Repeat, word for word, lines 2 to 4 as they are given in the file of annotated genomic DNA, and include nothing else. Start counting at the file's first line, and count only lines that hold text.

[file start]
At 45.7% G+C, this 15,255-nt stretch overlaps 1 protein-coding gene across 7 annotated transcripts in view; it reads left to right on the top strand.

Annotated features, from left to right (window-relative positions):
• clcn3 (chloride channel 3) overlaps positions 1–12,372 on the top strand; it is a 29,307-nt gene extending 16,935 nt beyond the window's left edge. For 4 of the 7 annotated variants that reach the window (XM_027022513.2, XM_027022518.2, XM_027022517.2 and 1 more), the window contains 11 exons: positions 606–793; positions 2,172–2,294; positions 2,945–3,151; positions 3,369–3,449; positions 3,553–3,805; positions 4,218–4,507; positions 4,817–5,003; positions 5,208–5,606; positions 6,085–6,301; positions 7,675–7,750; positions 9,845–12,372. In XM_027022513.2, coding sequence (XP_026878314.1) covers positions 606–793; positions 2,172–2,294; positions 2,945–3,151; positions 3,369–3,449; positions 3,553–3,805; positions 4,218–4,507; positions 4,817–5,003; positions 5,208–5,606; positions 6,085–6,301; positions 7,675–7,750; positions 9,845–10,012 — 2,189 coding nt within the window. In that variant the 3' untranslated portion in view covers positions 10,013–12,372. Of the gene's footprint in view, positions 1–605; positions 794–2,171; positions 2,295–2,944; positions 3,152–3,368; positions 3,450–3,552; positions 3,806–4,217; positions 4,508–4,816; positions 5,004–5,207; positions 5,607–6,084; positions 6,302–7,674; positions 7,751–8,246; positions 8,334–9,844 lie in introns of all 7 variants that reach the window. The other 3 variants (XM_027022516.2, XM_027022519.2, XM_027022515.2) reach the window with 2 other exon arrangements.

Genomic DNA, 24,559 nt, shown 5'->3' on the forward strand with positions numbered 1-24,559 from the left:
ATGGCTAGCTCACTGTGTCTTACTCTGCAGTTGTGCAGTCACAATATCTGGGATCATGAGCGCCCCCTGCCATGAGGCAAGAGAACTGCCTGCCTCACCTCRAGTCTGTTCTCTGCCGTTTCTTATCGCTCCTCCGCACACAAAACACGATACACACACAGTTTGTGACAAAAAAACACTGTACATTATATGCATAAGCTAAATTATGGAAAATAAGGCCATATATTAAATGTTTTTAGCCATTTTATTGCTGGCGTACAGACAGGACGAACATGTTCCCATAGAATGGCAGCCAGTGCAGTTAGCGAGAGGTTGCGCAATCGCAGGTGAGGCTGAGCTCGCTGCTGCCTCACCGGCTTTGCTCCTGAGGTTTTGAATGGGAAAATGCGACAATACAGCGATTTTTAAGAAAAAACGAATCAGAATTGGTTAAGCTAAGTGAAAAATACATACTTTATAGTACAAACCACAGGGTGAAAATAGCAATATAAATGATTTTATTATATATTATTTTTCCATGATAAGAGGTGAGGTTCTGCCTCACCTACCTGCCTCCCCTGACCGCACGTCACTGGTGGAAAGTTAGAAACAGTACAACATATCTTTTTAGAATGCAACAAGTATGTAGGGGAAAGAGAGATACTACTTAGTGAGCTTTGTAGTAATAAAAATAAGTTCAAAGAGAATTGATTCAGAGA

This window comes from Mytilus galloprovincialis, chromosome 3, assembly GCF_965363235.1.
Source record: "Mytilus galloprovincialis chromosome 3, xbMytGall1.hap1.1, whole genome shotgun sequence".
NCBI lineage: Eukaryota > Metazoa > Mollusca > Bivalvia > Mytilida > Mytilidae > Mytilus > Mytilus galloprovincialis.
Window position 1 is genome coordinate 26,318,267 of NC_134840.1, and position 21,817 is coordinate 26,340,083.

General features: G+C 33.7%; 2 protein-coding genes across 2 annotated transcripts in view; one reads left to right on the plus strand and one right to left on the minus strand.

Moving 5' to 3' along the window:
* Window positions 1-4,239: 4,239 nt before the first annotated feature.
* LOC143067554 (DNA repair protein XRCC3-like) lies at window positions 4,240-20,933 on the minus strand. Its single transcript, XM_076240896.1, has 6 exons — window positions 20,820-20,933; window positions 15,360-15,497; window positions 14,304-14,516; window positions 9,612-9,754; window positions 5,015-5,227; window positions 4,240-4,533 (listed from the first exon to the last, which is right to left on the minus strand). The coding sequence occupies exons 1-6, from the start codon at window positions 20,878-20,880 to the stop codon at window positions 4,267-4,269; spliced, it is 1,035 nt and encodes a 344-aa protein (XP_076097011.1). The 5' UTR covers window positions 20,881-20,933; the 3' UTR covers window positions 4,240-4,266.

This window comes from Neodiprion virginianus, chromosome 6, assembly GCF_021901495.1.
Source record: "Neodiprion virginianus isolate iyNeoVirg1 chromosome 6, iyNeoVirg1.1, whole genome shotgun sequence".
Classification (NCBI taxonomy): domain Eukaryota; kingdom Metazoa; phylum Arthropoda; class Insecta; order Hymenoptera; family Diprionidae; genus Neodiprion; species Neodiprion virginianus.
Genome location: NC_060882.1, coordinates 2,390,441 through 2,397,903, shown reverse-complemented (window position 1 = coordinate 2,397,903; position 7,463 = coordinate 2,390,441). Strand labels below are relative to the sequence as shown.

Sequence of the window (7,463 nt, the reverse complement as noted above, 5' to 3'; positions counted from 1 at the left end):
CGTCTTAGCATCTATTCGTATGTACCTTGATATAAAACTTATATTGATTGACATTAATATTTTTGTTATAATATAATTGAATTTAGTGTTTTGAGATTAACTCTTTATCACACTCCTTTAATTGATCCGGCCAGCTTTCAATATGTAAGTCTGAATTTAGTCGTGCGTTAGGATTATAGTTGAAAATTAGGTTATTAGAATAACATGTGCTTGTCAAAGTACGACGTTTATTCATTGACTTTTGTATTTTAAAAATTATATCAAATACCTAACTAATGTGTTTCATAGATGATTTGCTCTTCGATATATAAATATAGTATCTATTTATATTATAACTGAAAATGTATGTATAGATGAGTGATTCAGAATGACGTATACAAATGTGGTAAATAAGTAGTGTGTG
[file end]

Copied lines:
Annotated features, from left to right (window-relative positions):
• clcn3 (chloride channel 3) overlaps positions 1–12,372 on the top strand; it is a 29,307-nt gene extending 16,935 nt beyond the window's left edge. For 4 of the 7 annotated variants that reach the window (XM_027022513.2, XM_027022518.2, XM_027022517.2 and 1 more), the window contains 11 exons: positions 606–793; positions 2,172–2,294; positions 2,945–3,151; positions 3,369–3,449; positions 3,553–3,805; positions 4,218–4,507; positions 4,817–5,003; positions 5,208–5,606; positions 6,085–6,301; positions 7,675–7,750; positions 9,845–12,372. In XM_027022513.2, coding sequence (XP_026878314.1) covers positions 606–793; positions 2,172–2,294; positions 2,945–3,151; positions 3,369–3,449; positions 3,553–3,805; positions 4,218–4,507; positions 4,817–5,003; positions 5,208–5,606; positions 6,085–6,301; positions 7,675–7,750; positions 9,845–10,012 — 2,189 coding nt within the window. In that variant the 3' untranslated portion in view covers positions 10,013–12,372. Of the gene's footprint in view, positions 1–605; positions 794–2,171; positions 2,295–2,944; positions 3,152–3,368; positions 3,450–3,552; positions 3,806–4,217; positions 4,508–4,816; positions 5,004–5,207; positions 5,607–6,084; positions 6,302–7,674; positions 7,751–8,246; positions 8,334–9,844 lie in introns of all 7 variants that reach the window. The other 3 variants (XM_027022516.2, XM_027022519.2, XM_027022515.2) reach the window with 2 other exon arrangements.

Genomic DNA, 24,559 nt, shown 5'->3' on the forward strand with positions numbered 1-24,559 from the left: